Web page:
Media reports of tobacco thefts from convenience stores, including some with life-threatening violence, have been prevalent in recent years creating a widely held perception that such crimes are increasing. Retailer associations have asserted that this perception is correct, despite the lack of evidence to test this assertion, and have attributed the claimed rise in retail thefts to increases in tobacco taxation . A Crime Prevention Group set up “to advocate for dairies after robberies increased” initially called for a complete ban on cigarette sales to protect dairy owners, reportedly stating “the Government should stop the sale of cigarettes in New Zealand”. Somewhat inconsistently, the Crime Prevention Group’s position has since changed, and the Group has now vocally opposed the Government’s proposals to reduce tobacco availability. Yet rather than “punish” dairy owners, as the Crime Prevention Group claims, removing tobacco from convenience stores would likely reduce crime, improve retailers’ safety, and reduce the costs (both personal and economic) of selling this product.
Whose interests do these arguments represent?
Given that achieving widespread distribution is a crucial means of marketing a product, it serves tobacco companies’ interests to maintain the status quo and oppose measures to reduce tobacco availability. Analysing whether arguments against the Government’s proposals are tainted by Big Tobacco’s interests is important to assess whose voice is advancing particular positions.
The NZ Association of Convenience Stores (NZACS) is an industry group that represents Imperial Tobacco and British American Tobacco (BAT), among numerous other major multinational corporations. Collectively, evidence concerning NZACS’ membership, governance and activities strongly suggests that lobbying against tobacco control policies has been a core function of the group, which is consistent with NZACS acting as an advocate for the interests of the tobacco industry. Tobacco companies have been and are major players within the NZACS; for example, Imperial Tobacco and BAT have been “premier members” since 2007 . An Imperial Tobacco representative appears to have had a position on the governance team throughout the NZACS’s existence [e.g. 12, 13, 14], and Imperial’s Head of Sales was the Association’s Vice Chair between 2013 and 2018 [15, 16]. In 2016, the NZACS Chair reported that “the main benefit of being a member of NZACS is the access that we have built up to Ministers, government departments, those that make the laws that control our actions with our customers, and the media” and that “most of our effort in past years has been towards tobacco” . Indeed, past media statements issued by NZACS appear almost exclusively concerned with opposing tobacco control policies.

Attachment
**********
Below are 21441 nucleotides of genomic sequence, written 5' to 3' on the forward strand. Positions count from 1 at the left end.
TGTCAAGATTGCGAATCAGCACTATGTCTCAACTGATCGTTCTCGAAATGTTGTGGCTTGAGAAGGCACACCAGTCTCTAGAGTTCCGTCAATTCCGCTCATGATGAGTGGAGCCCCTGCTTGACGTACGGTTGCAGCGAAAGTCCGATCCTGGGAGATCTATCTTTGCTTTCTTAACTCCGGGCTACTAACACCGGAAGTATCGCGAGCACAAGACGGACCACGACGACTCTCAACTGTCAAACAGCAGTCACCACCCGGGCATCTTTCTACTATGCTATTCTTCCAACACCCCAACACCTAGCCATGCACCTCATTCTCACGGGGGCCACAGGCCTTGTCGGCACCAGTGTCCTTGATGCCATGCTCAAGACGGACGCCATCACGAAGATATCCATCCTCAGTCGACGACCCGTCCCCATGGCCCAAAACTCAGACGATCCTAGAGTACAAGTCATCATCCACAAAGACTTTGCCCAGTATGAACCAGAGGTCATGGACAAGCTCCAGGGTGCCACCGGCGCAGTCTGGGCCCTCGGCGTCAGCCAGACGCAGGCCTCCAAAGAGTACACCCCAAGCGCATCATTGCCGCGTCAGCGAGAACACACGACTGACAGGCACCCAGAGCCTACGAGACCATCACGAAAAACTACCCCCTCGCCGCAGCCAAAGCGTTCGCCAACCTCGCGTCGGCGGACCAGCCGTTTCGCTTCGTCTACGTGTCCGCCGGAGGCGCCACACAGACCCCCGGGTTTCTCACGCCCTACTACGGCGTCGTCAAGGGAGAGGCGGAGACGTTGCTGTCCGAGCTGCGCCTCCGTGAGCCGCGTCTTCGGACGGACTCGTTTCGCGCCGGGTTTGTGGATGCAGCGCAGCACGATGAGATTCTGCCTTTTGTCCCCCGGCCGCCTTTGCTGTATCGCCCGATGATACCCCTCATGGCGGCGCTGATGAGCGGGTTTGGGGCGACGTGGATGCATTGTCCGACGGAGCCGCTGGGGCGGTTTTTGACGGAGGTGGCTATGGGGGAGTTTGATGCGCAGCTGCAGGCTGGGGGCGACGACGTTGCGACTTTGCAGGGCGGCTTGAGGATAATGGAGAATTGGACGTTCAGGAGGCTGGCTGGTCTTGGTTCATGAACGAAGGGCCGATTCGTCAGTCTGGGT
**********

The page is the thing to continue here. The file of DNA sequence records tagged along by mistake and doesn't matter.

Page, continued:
While the NZACS has apparently worked to present a unified view of small retailers opposed to tobacco control measures, the evidence suggests this depiction is inaccurate. Firstly, according to media reports, NZACS does not have independent small retailers as members, rather it represents service stations and chain convenience stores in addition to its corporate members [18, 19]. Secondly, research carried out with independent small retailers suggests many would prefer not to sell tobacco, and would accept a policy that removed tobacco from their stores, so long as the policy was implemented equitably across all retailers [6, 7, 9]. Given its history and composition, it appears likely that the NZACS represents and advances the interests of its tobacco industry members rather than small retailers.
The NZ Government’s bold and world-leading proposals to reduce tobacco retail availability give us a realistic prospect of achieving the Smokefree 2025 goal. Independent evidence suggests retail associations have exaggerated claims of tobacco’s importance to small retailers; this evidence casts doubt on claims that most small retailers rely on being able to sell tobacco. Unlike tobacco companies, many retailers could benefit from reductions in tobacco availability, which would reduce their risk from crime and provide them with opportunities to transition to products that make stronger contributions to their businesses and their communities.
* Author Details: LR is based in the Department of Preventive and Social Medicine at the University of Otago and is also a member of the Tobacco Control Research Group at the University of Bath. JH, RE, GT are members of the Department of Public Health at the University of Otago Wellington. LM is based in the Department of Preventive and Social Medicine at the University of Otago. All authors are members of the ASPIRE 2025 Centre at the University of Otago.